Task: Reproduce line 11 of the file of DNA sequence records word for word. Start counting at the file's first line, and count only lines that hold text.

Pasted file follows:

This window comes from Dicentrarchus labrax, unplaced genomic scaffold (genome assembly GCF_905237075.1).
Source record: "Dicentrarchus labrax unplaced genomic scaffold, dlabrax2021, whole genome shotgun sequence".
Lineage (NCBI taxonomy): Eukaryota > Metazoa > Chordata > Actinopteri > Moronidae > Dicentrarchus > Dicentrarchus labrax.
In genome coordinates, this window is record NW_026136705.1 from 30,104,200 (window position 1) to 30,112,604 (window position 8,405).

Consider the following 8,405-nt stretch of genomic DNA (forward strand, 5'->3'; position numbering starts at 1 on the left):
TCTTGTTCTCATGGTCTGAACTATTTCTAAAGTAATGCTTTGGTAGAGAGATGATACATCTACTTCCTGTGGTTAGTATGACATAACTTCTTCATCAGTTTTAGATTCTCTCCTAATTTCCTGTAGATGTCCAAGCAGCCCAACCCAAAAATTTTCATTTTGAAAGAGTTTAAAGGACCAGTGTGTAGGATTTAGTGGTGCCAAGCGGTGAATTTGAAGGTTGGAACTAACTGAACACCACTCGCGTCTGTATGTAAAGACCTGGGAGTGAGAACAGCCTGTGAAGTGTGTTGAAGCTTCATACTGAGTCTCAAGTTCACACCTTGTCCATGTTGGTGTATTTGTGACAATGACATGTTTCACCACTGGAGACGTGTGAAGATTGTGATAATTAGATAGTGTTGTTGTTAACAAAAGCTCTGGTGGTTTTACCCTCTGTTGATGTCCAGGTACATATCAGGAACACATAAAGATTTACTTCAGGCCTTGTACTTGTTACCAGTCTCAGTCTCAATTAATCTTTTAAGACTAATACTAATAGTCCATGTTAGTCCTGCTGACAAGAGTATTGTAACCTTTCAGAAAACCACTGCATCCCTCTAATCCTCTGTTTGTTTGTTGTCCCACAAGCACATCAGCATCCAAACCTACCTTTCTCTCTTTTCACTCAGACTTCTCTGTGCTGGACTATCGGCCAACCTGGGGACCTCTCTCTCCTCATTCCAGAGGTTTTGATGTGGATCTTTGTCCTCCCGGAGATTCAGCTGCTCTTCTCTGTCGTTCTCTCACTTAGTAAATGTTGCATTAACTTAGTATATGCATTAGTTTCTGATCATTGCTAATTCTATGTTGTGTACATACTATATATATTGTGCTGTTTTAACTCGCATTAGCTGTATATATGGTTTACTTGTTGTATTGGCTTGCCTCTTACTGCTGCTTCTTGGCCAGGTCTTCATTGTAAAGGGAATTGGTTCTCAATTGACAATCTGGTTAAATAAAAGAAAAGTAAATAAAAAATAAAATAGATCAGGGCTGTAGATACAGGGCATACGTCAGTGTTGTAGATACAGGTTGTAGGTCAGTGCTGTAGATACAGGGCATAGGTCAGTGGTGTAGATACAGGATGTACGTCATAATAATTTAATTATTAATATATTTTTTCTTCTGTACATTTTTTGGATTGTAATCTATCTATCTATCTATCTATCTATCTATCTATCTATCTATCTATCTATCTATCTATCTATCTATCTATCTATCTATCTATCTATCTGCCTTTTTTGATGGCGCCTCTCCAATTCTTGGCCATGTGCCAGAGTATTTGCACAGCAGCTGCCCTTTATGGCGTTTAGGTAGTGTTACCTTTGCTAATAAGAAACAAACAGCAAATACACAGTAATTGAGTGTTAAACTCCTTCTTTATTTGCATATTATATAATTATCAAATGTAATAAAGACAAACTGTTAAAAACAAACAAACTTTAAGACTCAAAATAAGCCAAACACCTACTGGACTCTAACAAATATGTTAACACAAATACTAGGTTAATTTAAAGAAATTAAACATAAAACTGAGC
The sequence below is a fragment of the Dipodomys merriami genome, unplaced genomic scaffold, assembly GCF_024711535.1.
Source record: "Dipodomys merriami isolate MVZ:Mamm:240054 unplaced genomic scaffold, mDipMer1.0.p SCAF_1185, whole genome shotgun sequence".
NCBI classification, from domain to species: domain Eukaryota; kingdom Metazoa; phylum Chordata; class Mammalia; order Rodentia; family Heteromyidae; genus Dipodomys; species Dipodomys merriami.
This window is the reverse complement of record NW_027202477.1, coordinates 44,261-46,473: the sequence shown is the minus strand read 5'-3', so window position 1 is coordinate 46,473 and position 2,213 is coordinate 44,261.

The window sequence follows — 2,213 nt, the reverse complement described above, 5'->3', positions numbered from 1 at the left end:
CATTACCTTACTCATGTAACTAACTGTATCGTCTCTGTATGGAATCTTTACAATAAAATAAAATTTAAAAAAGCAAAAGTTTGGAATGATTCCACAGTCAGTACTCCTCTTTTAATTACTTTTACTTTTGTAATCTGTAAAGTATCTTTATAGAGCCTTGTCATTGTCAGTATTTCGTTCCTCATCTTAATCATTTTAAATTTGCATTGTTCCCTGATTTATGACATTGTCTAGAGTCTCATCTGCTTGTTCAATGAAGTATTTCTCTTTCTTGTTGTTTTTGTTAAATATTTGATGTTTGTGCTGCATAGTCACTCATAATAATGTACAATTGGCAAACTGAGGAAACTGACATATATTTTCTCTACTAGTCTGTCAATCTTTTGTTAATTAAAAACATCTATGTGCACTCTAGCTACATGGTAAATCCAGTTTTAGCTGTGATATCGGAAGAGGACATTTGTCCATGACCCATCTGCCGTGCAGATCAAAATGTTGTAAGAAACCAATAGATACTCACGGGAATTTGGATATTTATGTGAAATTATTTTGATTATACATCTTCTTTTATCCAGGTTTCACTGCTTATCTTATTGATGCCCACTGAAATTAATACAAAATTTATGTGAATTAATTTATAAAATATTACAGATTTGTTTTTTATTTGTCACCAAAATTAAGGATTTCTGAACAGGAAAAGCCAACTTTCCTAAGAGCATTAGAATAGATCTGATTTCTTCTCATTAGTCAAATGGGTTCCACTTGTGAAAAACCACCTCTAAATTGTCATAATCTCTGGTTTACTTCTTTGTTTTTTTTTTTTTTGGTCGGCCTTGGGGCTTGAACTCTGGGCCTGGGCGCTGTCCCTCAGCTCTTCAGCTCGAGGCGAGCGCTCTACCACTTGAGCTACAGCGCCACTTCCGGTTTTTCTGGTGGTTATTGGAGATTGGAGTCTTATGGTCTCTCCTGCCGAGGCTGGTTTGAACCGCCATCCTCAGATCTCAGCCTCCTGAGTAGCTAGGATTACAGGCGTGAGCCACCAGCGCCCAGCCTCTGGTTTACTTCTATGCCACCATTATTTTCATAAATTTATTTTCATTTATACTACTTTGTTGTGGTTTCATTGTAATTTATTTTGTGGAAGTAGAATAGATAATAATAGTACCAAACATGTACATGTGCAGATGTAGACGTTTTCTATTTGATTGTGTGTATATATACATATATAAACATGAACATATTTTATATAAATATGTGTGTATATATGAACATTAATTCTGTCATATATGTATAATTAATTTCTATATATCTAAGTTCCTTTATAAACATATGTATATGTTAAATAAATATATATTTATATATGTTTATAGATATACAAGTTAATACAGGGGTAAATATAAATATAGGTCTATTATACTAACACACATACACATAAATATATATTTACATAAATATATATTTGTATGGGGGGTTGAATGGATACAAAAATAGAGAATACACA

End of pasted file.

The window sequence follows — 2,213 nt, the reverse complement described above, 5'->3', positions numbered from 1 at the left end: